Java Reference
In-Depth Information
Thread t = new
new Thread ( r );
t . setDaemon ( true
true );
t . start ();
}
All of that is in a private static inner class hidden from the developer using the actual
class, which looks like this:
public
public class
class CleanupExample
CleanupExample {
private
private CleanupFinalizer cf ;
private
private HashMap data = new
new HashMap ();
public
public CleanupExample () {
cf = new
new CleanupFinalizer ( this
this );
}
... methods to put things into the hashmap ...
public
public void
void close () {
data = null
null ;
cf . setClosed ();
}
}
Developers construct this object just as they would any other object. They are told to call the
close() method, which will clean up the native memory—but if they don't, it's OK. The
weak reference still exists behind the scenes, so the CleanupFinalizer class has its own
chance to clean up that memory when the inner class processes the weak reference.
The one tricky part of this example is the need for the pendingRefs set of weak references.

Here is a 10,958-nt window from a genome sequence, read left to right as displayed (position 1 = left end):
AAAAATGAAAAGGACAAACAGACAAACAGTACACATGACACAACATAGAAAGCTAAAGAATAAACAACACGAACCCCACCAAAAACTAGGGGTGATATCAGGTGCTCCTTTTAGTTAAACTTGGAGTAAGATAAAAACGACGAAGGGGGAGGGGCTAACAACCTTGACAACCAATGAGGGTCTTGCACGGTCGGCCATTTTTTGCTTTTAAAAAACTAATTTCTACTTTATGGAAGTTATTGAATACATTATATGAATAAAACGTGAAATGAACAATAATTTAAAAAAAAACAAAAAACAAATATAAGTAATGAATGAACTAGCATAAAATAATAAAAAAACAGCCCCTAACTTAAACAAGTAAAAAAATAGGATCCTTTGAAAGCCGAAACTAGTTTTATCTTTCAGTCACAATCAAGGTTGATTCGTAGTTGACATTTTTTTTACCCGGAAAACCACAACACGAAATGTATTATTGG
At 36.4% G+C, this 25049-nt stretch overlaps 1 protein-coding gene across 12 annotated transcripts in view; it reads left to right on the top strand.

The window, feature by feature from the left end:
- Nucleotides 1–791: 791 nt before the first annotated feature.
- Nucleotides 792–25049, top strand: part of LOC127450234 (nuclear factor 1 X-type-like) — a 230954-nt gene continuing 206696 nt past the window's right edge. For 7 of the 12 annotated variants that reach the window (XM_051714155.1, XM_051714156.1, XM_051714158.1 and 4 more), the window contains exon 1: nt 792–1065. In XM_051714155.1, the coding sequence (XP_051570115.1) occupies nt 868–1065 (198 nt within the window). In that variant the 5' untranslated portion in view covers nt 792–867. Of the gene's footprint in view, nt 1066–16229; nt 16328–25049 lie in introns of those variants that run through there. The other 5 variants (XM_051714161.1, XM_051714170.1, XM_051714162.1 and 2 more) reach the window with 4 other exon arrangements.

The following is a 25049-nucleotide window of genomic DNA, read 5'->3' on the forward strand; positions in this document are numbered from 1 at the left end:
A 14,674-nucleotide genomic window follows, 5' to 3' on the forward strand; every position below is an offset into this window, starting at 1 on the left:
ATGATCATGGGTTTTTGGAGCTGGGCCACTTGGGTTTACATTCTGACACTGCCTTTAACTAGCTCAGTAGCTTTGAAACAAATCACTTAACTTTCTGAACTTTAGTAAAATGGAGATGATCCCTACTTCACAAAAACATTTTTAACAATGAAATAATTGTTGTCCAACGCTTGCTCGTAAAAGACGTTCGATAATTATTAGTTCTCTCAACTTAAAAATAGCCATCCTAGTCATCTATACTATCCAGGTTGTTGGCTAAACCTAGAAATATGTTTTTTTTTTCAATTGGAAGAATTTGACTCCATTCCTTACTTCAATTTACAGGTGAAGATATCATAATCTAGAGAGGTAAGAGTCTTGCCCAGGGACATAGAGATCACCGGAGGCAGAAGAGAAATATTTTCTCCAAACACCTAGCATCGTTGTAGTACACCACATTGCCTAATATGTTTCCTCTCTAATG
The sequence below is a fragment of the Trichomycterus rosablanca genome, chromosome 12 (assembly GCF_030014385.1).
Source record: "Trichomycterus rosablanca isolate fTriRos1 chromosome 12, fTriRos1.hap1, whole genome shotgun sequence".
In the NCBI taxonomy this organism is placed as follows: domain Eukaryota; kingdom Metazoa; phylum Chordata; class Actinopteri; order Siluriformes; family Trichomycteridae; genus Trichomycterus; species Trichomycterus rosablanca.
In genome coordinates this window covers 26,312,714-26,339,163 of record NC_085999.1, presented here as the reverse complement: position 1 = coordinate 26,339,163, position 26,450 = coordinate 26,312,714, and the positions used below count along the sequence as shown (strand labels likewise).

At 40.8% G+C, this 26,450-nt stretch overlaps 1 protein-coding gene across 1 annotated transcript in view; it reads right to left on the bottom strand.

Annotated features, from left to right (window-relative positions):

Without that, the weak references themselves will be collected before there is the chance to
put them onto the reference queue.
This example overcomes two limitations of the traditional finalizer: it offers better perform-
ance, because the memory associated with the referent object (the data hashmap in this case)
is released as soon as the referent is collected (rather than doing that in the finalizer()
method). And there is no way for the referent object to be resurrected in the cleanup code,
since it has already been collected.
Still, other objections that apply to the use of finalizers apply to this code as well: you can't
ensure the garbage collector will ever get around to freeing the referent, nor that the referen-
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